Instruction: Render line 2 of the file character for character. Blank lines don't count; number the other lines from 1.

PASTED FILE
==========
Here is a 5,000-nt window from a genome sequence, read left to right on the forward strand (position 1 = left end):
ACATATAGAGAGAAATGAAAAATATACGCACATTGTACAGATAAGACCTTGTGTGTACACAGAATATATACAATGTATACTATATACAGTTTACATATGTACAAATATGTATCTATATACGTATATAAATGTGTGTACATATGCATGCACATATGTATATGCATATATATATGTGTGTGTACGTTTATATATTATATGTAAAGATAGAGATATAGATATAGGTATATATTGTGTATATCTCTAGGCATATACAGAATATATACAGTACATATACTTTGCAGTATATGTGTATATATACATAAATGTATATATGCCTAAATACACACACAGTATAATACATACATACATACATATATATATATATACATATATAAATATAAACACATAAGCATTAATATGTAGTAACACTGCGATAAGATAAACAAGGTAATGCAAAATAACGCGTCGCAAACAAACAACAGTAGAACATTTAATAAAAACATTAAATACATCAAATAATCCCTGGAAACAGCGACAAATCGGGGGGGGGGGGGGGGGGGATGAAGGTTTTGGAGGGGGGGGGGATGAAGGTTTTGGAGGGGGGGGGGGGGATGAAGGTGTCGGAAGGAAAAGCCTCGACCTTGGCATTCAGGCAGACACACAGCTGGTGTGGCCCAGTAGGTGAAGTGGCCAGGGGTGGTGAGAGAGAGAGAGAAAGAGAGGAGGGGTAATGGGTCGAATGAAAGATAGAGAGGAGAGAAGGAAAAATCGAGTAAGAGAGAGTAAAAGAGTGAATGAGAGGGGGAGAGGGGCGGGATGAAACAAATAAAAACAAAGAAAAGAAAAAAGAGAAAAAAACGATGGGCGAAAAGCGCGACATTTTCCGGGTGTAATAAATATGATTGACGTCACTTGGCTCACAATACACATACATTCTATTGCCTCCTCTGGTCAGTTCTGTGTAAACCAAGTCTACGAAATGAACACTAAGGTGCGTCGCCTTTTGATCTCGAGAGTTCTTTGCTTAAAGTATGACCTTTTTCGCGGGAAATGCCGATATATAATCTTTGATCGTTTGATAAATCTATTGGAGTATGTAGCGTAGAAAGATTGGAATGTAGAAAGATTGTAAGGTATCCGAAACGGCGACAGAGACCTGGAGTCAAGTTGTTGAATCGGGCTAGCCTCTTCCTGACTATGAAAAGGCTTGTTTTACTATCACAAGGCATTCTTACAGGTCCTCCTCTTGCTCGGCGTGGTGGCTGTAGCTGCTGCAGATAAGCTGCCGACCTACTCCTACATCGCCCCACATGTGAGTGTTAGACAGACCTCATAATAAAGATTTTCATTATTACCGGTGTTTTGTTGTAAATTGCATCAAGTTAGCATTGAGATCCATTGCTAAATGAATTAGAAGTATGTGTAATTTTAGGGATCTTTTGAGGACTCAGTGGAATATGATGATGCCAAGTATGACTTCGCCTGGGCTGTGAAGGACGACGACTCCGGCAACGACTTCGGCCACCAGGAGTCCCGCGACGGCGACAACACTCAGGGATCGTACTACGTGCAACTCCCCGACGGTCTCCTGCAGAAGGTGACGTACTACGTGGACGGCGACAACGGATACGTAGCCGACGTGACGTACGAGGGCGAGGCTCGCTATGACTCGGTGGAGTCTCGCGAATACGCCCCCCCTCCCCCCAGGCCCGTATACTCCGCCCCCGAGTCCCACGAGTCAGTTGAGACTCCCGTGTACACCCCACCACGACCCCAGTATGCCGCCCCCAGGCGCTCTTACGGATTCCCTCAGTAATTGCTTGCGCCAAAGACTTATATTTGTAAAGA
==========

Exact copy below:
ACATATAGAGAGAAATGAAAAATATACGCACATTGTACAGATAAGACCTTGTGTGTACACAGAATATATACAATGTATACTATATACAGTTTACATATGTACAAATATGTATCTATATACGTATATAAATGTGTGTACATATGCATGCACATATGTATATGCATATATATATGTGTGTGTACGTTTATATATTATATGTAAAGATAGAGATATAGATATAGGTATATATTGTGTATATCTCTAGGCATATACAGAATATATACAGTACATATACTTTGCAGTATATGTGTATATATACATAAATGTATATATGCCTAAATACACACACAGTATAATACATACATACATACATATATATATATATACATATATAAATATAAACACATAAGCATTAATATGTAGTAACACTGCGATAAGATAAACAAGGTAATGCAAAATAACGCGTCGCAAACAAACAACAGTAGAACATTTAATAAAAACATTAAATACATCAAATAATCCCTGGAAACAGCGACAAATCGGGGGGGGGGGGGGGGGGGATGAAGGTTTTGGAGGGGGGGGGGATGAAGGTTTTGGAGGGGGGGGGGGGGATGAAGGTGTCGGAAGGAAAAGCCTCGACCTTGGCATTCAGGCAGACACACAGCTGGTGTGGCCCAGTAGGTGAAGTGGCCAGGGGTGGTGAGAGAGAGAGAGAAAGAGAGGAGGGGTAATGGGTCGAATGAAAGATAGAGAGGAGAGAAGGAAAAATCGAGTAAGAGAGAGTAAAAGAGTGAATGAGAGGGGGAGAGGGGCGGGATGAAACAAATAAAAACAAAGAAAAGAAAAAAGAGAAAAAAACGATGGGCGAAAAGCGCGACATTTTCCGGGTGTAATAAATATGATTGACGTCACTTGGCTCACAATACACATACATTCTATTGCCTCCTCTGGTCAGTTCTGTGTAAACCAAGTCTACGAAATGAACACTAAGGTGCGTCGCCTTTTGATCTCGAGAGTTCTTTGCTTAAAGTATGACCTTTTTCGCGGGAAATGCCGATATATAATCTTTGATCGTTTGATAAATCTATTGGAGTATGTAGCGTAGAAAGATTGGAATGTAGAAAGATTGTAAGGTATCCGAAACGGCGACAGAGACCTGGAGTCAAGTTGTTGAATCGGGCTAGCCTCTTCCTGACTATGAAAAGGCTTGTTTTACTATCACAAGGCATTCTTACAGGTCCTCCTCTTGCTCGGCGTGGTGGCTGTAGCTGCTGCAGATAAGCTGCCGACCTACTCCTACATCGCCCCACATGTGAGTGTTAGACAGACCTCATAATAAAGATTTTCATTATTACCGGTGTTTTGTTGTAAATTGCATCAAGTTAGCATTGAGATCCATTGCTAAATGAATTAGAAGTATGTGTAATTTTAGGGATCTTTTGAGGACTCAGTGGAATATGATGATGCCAAGTATGACTTCGCCTGGGCTGTGAAGGACGACGACTCCGGCAACGACTTCGGCCACCAGGAGTCCCGCGACGGCGACAACACTCAGGGATCGTACTACGTGCAACTCCCCGACGGTCTCCTGCAGAAGGTGACGTACTACGTGGACGGCGACAACGGATACGTAGCCGACGTGACGTACGAGGGCGAGGCTCGCTATGACTCGGTGGAGTCTCGCGAATACGCCCCCCCTCCCCCCAGGCCCGTATACTCCGCCCCCGAGTCCCACGAGTCAGTTGAGACTCCCGTGTACACCCCACCACGACCCCAGTATGCCGCCCCCAGGCGCTCTTACGGATTCCCTCAGTAATTGCTTGCGCCAAAGACTTATATTTGTAAAGA